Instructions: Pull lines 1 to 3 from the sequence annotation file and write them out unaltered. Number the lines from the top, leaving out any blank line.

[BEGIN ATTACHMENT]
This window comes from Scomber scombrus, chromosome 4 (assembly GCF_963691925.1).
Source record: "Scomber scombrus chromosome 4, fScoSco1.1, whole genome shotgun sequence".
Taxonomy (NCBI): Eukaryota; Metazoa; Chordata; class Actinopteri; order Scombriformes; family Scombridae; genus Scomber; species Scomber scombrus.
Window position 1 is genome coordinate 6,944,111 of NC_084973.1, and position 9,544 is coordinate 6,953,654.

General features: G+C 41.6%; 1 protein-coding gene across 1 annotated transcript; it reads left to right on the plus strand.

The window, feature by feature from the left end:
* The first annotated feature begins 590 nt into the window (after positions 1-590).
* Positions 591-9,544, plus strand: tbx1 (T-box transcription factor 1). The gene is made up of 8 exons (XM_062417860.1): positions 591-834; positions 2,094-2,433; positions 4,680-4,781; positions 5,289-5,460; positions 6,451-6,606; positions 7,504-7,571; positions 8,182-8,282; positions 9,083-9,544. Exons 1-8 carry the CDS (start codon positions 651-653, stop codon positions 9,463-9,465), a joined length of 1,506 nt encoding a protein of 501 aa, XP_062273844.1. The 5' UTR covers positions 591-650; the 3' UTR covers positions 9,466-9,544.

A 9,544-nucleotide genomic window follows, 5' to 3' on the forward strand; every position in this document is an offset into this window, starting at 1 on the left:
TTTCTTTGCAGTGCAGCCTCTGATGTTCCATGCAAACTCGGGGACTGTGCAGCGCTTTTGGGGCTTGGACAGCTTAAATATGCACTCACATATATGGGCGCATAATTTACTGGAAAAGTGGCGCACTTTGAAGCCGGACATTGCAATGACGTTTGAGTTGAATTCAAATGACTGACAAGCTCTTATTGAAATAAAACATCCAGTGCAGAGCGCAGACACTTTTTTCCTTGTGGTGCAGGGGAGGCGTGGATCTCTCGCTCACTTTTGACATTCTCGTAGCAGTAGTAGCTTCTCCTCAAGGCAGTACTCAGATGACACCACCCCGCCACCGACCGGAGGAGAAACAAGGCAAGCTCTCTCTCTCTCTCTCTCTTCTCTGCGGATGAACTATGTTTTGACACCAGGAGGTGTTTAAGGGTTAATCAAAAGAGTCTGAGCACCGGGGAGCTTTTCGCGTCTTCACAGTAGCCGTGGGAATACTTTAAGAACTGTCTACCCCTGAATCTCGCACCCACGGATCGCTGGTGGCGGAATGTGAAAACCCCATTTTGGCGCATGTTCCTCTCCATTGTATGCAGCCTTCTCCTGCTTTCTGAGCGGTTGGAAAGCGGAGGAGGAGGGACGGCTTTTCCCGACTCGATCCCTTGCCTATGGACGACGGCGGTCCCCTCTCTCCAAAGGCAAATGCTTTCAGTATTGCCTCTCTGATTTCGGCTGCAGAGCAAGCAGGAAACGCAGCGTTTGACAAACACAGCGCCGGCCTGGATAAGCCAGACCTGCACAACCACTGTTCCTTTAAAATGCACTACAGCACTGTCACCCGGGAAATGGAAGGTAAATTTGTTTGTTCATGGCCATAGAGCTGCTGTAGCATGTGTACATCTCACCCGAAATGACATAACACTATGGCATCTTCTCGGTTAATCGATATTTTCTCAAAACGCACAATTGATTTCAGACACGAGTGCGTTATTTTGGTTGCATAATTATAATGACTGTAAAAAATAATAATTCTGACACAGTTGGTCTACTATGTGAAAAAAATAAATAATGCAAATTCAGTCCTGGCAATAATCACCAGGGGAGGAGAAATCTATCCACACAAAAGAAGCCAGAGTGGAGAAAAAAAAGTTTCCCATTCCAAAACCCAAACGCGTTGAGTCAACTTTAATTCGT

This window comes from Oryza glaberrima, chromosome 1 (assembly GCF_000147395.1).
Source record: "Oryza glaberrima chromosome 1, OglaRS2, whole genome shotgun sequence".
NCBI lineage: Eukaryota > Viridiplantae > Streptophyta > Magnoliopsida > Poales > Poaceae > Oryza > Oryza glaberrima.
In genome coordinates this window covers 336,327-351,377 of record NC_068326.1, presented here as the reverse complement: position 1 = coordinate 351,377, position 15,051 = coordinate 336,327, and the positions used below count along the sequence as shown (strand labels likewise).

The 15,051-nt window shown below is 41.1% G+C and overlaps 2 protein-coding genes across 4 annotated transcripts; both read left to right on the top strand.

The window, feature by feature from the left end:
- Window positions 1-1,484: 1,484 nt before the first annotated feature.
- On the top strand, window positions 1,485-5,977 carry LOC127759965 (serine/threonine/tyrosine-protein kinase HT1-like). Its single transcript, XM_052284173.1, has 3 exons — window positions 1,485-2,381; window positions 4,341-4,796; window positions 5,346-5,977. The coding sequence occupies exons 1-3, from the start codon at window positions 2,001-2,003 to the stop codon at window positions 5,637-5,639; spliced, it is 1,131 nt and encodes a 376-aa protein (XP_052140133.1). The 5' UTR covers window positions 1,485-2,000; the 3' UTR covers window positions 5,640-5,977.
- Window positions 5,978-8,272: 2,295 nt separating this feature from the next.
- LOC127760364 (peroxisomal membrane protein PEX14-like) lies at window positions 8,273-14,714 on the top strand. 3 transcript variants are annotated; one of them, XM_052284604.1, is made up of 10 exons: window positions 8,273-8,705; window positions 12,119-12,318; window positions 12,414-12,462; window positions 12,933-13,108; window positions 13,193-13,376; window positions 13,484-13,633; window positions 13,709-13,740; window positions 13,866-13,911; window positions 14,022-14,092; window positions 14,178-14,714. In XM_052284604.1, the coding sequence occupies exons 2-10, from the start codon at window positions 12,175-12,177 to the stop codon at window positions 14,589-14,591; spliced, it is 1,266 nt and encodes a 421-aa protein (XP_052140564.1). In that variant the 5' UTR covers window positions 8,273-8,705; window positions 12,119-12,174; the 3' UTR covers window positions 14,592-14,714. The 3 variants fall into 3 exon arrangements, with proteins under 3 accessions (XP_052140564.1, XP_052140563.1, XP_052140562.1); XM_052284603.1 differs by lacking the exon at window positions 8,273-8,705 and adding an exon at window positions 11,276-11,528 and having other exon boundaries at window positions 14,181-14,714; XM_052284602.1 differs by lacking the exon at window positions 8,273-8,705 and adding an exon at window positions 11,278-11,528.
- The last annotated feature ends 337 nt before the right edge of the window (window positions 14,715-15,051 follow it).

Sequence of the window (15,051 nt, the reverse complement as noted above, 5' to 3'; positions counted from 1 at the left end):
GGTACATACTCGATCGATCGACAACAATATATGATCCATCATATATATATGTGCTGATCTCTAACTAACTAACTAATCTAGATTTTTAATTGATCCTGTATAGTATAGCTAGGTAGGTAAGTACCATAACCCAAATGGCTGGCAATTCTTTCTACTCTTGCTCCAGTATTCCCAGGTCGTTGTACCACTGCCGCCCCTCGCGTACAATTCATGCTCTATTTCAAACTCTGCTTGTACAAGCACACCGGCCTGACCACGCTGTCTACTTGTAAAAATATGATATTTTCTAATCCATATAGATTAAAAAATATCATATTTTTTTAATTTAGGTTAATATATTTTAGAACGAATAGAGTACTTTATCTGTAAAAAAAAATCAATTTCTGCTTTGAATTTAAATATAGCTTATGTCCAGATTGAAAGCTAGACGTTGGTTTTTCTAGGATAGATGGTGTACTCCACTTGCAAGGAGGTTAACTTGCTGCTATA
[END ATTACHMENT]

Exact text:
This window comes from Scomber scombrus, chromosome 4 (assembly GCF_963691925.1).
Source record: "Scomber scombrus chromosome 4, fScoSco1.1, whole genome shotgun sequence".
Taxonomy (NCBI): Eukaryota; Metazoa; Chordata; class Actinopteri; order Scombriformes; family Scombridae; genus Scomber; species Scomber scombrus.